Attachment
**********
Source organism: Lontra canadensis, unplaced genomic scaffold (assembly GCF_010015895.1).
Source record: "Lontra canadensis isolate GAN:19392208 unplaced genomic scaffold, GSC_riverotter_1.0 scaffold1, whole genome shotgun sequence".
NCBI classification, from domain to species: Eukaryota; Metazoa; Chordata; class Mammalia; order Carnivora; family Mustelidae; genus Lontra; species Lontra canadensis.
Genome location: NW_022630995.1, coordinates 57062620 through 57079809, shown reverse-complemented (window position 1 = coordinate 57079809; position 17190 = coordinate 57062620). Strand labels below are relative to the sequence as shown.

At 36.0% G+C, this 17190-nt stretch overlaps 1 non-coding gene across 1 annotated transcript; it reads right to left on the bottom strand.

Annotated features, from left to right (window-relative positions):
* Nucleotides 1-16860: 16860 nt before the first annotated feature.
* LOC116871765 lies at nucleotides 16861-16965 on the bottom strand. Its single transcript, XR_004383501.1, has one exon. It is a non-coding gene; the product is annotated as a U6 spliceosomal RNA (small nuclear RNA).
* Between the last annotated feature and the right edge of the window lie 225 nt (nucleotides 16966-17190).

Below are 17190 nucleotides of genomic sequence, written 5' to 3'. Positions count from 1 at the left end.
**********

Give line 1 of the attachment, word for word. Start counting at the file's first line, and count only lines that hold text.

Source organism: Lontra canadensis, unplaced genomic scaffold (assembly GCF_010015895.1).